Developments and APPs


There are many technology solutions available on the market, including IBM Food Trust, software that needs a browser and Internet access to run its applications, it also has APIs available to upload and integrate data with your ERP system. This ecosystem of food traceability allows producers, suppliers, manufacturers, retailers and others to join together in the creation of an intelligent system, with secure data and measurable parameters on sustainability.

SAP was not far behind and presented Green Token, basado en tecnologías como token y blockchain, que entrega información en tiempo real sobre la materia prima en toda la cadena de valor. Por ejemplo si un cultivo X está certificado como sustentable, cuál es la huella de carbono a lo largo del proceso y qué porcentaje de desechos se está reciclando en modelos de economía circular, etc. Acá puedes descargar el white paper.

In terms of food and agricultural traceability, the Green Token provides information on the chain of custody, from the origin to the consumer, verifying that it comes from sustainable and ethical sources. It can also operate in other areas such as the metals industry or the origin of plastic waste and the percentage of recycled content in polymers resulting from the circular economy.

n Chile, a digital solution that uses blockchain also emerged, and that deals with tracing the impact of a food product. In addition to the origin, the #GetFair APP also provides the final buyer with information on the carbon footprint and other sustainable factors, how much producers are paid, and specific concepts associated with the purpose of the company, which are displayed in layers of information that they can be a video storytelling, a web, which are obtained by scanning a QR code.

It is a «microservice ecosystem for all parts of the chain to access transparent and reliable information for decision-making based on the impact produced by the products,» said Nicolás Millán, one of its creators, from Colombia.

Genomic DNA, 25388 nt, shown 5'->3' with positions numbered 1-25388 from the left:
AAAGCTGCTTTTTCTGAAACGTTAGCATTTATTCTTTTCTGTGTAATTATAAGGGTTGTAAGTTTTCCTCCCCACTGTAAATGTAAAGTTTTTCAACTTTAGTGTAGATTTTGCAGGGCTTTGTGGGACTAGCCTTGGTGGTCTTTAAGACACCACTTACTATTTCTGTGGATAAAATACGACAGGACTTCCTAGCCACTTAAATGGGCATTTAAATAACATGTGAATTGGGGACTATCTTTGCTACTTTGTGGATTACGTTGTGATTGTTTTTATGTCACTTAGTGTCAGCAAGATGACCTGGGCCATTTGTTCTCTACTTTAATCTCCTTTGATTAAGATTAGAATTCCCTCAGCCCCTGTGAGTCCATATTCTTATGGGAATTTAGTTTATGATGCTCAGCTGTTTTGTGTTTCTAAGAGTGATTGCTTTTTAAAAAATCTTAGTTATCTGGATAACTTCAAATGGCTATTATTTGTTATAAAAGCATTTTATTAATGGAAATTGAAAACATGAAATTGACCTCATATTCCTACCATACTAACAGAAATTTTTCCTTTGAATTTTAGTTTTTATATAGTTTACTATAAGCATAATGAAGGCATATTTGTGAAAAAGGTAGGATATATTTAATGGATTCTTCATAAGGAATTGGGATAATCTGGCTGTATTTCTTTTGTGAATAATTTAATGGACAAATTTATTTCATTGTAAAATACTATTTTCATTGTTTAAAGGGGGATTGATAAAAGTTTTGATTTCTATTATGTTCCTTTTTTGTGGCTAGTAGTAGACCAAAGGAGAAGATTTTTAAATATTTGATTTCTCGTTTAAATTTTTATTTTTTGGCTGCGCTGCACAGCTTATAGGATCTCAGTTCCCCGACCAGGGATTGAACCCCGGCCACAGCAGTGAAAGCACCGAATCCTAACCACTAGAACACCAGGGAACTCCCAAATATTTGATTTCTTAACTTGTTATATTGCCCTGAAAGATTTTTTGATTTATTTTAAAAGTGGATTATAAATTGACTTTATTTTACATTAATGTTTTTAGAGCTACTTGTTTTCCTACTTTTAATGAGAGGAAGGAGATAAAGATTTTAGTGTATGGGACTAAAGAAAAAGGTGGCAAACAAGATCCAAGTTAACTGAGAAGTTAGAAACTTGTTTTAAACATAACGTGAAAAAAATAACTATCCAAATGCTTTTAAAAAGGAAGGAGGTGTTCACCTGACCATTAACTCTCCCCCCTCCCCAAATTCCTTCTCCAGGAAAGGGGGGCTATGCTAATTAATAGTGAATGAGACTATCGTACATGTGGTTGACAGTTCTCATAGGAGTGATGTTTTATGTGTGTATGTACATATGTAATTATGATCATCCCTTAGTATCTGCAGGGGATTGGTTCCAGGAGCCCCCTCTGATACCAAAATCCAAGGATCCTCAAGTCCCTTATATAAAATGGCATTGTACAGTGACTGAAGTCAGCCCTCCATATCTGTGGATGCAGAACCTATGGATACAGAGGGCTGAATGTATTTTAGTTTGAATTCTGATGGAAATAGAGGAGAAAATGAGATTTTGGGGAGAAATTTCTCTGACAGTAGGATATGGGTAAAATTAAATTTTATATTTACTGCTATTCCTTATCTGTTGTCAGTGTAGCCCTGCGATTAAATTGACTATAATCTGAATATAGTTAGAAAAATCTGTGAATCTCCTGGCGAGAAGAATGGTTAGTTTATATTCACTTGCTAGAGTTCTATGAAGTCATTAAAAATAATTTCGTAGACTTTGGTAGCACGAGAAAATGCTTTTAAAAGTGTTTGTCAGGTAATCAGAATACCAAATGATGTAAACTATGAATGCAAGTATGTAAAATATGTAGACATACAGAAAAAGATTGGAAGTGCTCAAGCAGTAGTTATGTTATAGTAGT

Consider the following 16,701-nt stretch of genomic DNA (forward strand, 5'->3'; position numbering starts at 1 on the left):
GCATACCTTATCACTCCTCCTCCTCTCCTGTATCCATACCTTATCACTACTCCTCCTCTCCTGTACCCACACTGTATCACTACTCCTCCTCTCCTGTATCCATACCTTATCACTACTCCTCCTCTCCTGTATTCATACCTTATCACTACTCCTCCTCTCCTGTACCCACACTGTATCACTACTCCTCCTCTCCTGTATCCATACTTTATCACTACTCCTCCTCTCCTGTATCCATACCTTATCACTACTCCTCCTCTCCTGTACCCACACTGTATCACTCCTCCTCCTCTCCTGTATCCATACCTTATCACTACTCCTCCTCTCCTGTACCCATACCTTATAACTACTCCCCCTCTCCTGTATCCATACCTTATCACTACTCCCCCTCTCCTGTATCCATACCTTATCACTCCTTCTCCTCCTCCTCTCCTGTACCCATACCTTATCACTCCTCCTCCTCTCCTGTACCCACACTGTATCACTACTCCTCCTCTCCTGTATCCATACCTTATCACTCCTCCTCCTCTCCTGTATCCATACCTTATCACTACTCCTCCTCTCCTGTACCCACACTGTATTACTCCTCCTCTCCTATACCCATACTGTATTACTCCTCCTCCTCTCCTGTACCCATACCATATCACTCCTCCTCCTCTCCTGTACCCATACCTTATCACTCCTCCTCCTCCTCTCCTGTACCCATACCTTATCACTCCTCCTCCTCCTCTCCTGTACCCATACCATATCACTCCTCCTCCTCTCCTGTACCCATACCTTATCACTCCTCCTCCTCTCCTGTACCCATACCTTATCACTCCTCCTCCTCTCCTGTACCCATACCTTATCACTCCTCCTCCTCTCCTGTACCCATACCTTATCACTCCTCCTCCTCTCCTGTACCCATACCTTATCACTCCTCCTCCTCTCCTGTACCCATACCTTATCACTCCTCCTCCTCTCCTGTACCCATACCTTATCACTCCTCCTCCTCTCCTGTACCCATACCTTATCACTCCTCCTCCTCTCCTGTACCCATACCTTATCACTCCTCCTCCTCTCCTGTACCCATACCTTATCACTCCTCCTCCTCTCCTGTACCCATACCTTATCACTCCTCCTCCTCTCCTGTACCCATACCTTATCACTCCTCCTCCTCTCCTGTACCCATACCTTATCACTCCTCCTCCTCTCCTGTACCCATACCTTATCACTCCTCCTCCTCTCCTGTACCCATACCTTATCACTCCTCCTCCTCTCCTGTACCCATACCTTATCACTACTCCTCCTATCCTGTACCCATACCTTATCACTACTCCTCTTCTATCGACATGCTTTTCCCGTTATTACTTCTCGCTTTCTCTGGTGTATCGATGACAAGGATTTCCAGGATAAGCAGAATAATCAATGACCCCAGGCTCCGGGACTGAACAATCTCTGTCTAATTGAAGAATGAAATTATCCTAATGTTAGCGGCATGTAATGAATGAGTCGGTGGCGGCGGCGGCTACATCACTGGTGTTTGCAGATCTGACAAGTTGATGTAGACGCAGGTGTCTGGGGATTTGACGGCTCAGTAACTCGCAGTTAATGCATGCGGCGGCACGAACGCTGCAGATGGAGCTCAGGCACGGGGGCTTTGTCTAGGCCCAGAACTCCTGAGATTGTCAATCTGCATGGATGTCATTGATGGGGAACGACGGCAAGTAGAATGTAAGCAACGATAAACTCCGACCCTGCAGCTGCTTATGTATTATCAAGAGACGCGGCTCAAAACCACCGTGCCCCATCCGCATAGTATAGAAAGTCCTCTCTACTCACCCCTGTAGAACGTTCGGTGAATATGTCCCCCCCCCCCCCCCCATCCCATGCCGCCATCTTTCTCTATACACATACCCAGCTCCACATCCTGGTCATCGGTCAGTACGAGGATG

Blockchain technology can be a great ally for people whose health depends on rigorous control of their diet, such as patients with food allergies or special diets. Those who cannot consume shellfish, gluten, almonds or any product that causes them harm, now have plenty of reasons to blindly trust a restaurant that works under food traceability parameters, and a way to add added value to a kitchen of excellence.

Traceability through blockchain is a mechanism that provides guarantees to combat self-attacks such as the creation of false records, since it constitutes a dissuasive and control element that contributes to providing certainty miles away and in the face of such diverse and globalized markets. of the agri-food industry.

Naturally, in traditional agribusiness there will be some level of resistance to making their records transparent in decentralized systems, but the advantage of working on the basis of principles such as sustainability, transparency and security is a path that a type of consumer today rewards when it comes to choose where to buy, but sooner rather than later it will be a general demand at the market level.

Continuing to work in the dark of unreliable systems is putting on a blindfold and not looking at the world of opportunities that lies ahead and wasting valuable time on innovation and added value.